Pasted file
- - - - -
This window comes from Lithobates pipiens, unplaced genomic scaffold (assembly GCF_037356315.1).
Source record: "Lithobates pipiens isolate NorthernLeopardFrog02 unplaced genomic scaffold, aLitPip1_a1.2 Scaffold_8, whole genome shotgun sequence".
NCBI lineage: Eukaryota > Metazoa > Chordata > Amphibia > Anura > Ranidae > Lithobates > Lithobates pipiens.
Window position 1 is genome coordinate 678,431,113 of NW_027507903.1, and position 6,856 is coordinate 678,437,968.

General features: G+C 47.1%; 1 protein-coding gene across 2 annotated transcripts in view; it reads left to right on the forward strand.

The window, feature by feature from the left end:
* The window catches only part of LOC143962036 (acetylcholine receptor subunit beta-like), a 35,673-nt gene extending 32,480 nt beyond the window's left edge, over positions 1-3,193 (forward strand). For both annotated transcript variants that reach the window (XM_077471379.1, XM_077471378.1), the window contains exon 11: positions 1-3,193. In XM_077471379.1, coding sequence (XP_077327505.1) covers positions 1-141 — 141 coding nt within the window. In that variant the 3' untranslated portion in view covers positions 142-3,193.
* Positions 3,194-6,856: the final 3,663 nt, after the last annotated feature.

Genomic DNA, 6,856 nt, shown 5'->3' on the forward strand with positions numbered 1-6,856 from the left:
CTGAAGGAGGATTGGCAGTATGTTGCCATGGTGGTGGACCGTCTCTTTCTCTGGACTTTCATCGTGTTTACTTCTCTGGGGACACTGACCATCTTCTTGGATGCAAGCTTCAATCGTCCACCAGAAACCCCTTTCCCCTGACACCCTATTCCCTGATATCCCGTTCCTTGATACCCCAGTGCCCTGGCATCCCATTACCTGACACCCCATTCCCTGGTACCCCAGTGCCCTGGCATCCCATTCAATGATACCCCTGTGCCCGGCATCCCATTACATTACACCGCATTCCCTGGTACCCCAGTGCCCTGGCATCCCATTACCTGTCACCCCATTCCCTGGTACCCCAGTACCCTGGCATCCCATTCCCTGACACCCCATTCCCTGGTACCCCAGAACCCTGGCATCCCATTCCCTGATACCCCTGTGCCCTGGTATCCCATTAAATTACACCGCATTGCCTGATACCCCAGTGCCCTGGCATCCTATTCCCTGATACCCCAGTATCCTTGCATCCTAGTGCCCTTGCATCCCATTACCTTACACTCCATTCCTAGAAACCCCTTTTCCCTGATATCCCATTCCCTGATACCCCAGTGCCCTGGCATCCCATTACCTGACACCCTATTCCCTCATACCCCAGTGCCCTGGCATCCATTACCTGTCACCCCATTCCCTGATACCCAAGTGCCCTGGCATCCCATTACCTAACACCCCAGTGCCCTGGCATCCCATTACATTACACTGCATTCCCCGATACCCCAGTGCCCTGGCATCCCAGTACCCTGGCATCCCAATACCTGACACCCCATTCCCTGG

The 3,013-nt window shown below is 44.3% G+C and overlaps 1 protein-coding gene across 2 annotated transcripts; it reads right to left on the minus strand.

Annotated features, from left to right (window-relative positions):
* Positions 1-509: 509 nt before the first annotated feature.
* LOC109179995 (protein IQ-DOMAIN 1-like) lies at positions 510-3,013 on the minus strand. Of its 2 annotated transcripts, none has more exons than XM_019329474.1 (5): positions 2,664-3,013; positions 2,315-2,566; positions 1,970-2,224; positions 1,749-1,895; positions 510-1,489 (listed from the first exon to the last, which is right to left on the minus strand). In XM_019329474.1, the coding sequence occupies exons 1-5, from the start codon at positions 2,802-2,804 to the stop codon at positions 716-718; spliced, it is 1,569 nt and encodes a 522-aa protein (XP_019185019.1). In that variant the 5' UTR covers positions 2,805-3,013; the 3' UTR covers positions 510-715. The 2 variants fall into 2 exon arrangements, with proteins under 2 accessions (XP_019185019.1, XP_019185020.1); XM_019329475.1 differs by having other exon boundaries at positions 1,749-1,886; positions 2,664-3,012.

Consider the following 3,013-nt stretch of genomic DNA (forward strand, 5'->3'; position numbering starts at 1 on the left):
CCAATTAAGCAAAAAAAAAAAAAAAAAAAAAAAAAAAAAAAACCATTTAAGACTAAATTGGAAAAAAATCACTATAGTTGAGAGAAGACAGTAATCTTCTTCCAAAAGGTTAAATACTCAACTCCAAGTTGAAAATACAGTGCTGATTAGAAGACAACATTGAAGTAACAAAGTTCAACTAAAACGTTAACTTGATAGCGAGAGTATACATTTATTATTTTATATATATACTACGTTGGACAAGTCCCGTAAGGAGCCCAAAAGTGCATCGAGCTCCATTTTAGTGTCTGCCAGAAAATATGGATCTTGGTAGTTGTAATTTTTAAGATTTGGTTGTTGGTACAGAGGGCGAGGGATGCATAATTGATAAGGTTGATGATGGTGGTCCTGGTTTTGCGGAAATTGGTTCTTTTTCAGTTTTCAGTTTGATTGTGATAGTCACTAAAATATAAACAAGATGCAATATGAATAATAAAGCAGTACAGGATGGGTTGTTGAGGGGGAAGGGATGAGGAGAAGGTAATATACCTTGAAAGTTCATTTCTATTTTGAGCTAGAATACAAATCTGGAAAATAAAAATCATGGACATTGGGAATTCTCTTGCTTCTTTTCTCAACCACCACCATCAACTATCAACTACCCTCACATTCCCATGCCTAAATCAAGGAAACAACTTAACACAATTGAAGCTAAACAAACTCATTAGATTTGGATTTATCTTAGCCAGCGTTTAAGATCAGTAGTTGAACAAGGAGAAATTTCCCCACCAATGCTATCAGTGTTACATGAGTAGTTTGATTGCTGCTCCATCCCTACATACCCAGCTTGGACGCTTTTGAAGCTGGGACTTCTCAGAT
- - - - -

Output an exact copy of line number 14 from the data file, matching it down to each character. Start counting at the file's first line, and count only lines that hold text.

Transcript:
* LOC109179995 (protein IQ-DOMAIN 1-like) lies at positions 510-3,013 on the minus strand. Of its 2 annotated transcripts, none has more exons than XM_019329474.1 (5): positions 2,664-3,013; positions 2,315-2,566; positions 1,970-2,224; positions 1,749-1,895; positions 510-1,489 (listed from the first exon to the last, which is right to left on the minus strand). In XM_019329474.1, the coding sequence occupies exons 1-5, from the start codon at positions 2,802-2,804 to the stop codon at positions 716-718; spliced, it is 1,569 nt and encodes a 522-aa protein (XP_019185019.1). In that variant the 5' UTR covers positions 2,805-3,013; the 3' UTR covers positions 510-715. The 2 variants fall into 2 exon arrangements, with proteins under 2 accessions (XP_019185019.1, XP_019185020.1); XM_019329475.1 differs by having other exon boundaries at positions 1,749-1,886; positions 2,664-3,012.